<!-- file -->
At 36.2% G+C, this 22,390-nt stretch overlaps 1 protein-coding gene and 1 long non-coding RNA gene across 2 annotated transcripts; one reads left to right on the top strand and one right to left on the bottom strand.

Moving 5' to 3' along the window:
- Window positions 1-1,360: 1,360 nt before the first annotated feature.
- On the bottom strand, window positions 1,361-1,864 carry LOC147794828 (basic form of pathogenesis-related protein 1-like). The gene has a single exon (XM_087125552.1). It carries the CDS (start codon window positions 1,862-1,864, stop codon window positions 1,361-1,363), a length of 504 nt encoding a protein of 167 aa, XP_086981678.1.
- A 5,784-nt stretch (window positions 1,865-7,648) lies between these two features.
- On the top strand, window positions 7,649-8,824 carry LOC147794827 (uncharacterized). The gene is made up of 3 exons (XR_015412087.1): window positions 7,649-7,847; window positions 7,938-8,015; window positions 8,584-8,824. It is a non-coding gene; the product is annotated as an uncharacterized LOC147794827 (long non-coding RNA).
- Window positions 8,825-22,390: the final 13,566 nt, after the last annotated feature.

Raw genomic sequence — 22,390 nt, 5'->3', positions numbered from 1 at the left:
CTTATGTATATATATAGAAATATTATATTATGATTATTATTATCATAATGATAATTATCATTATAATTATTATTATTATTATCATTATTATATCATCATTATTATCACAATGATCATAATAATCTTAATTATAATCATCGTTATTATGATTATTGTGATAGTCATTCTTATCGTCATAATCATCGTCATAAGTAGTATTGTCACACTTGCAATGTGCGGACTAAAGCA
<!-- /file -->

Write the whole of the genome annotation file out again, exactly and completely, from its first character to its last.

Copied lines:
At 36.2% G+C, this 22,390-nt stretch overlaps 1 protein-coding gene and 1 long non-coding RNA gene across 2 annotated transcripts; one reads left to right on the top strand and one right to left on the bottom strand.

Moving 5' to 3' along the window:
- Window positions 1-1,360: 1,360 nt before the first annotated feature.
- On the bottom strand, window positions 1,361-1,864 carry LOC147794828 (basic form of pathogenesis-related protein 1-like). The gene has a single exon (XM_087125552.1). It carries the CDS (start codon window positions 1,862-1,864, stop codon window positions 1,361-1,363), a length of 504 nt encoding a protein of 167 aa, XP_086981678.1.
- A 5,784-nt stretch (window positions 1,865-7,648) lies between these two features.
- On the top strand, window positions 7,649-8,824 carry LOC147794827 (uncharacterized). The gene is made up of 3 exons (XR_015412087.1): window positions 7,649-7,847; window positions 7,938-8,015; window positions 8,584-8,824. It is a non-coding gene; the product is annotated as an uncharacterized LOC147794827 (long non-coding RNA).
- Window positions 8,825-22,390: the final 13,566 nt, after the last annotated feature.

Raw genomic sequence — 22,390 nt, 5'->3', positions numbered from 1 at the left:
CTTATGTATATATATAGAAATATTATATTATGATTATTATTATCATAATGATAATTATCATTATAATTATTATTATTATTATCATTATTATATCATCATTATTATCACAATGATCATAATAATCTTAATTATAATCATCGTTATTATGATTATTGTGATAGTCATTCTTATCGTCATAATCATCGTCATAAGTAGTATTGTCACACTTGCAATGTGCGGACTAAAGCA